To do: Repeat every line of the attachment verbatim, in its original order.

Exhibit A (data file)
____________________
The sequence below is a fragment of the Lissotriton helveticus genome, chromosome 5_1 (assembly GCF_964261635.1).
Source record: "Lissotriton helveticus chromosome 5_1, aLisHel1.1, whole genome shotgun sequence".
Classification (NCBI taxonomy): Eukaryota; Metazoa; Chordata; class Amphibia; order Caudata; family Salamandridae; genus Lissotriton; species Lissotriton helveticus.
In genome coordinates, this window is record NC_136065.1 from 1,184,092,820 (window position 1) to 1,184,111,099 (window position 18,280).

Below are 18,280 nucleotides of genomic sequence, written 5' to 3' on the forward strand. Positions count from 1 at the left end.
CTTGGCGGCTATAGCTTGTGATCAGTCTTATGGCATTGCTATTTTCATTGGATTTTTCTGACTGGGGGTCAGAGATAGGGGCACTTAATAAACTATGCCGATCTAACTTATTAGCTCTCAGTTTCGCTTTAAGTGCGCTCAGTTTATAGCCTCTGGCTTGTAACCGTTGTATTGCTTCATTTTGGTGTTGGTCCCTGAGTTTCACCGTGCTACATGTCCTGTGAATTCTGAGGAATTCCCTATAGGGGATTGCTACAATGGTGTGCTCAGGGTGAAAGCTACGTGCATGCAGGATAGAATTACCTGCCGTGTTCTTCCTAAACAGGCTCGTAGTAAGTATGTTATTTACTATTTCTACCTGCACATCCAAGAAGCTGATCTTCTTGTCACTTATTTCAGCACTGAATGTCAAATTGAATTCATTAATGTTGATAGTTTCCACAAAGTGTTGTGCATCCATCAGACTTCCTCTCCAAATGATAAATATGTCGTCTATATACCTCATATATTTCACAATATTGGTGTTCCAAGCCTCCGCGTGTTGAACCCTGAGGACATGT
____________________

The sequence below is a fragment of the Lissotriton helveticus genome, chromosome 5_1 (assembly GCF_964261635.1).
Source record: "Lissotriton helveticus chromosome 5_1, aLisHel1.1, whole genome shotgun sequence".
Classification (NCBI taxonomy): Eukaryota; Metazoa; Chordata; class Amphibia; order Caudata; family Salamandridae; genus Lissotriton; species Lissotriton helveticus.
In genome coordinates, this window is record NC_136065.1 from 1,184,092,820 (window position 1) to 1,184,111,099 (window position 18,280).

Below are 18,280 nucleotides of genomic sequence, written 5' to 3' on the forward strand. Positions count from 1 at the left end.
CTTGGCGGCTATAGCTTGTGATCAGTCTTATGGCATTGCTATTTTCATTGGATTTTTCTGACTGGGGGTCAGAGATAGGGGCACTTAATAAACTATGCCGATCTAACTTATTAGCTCTCAGTTTCGCTTTAAGTGCGCTCAGTTTATAGCCTCTGGCTTGTAACCGTTGTATTGCTTCATTTTGGTGTTGGTCCCTGAGTTTCACCGTGCTACATGTCCTGTGAATTCTGAGGAATTCCCTATAGGGGATTGCTACAATGGTGTGCTCAGGGTGAAAGCTACGTGCATGCAGGATAGAATTACCTGCCGTGTTCTTCCTAAACAGGCTCGTAGTAAGTATGTTATTTACTATTTCTACCTGCACATCCAAGAAGCTGATCTTCTTGTCACTTATTTCAGCACTGAATGTCAAATTGAATTCATTAATGTTGATAGTTTCCACAAAGTGTTGTGCATCCATCAGACTTCCTCTCCAAATGATAAATATGTCGTCTATATACCTCATATATTTCACAATATTGGTGTTCCAAGCCTCCGCGTGTTGAACCCTGAGGACATGT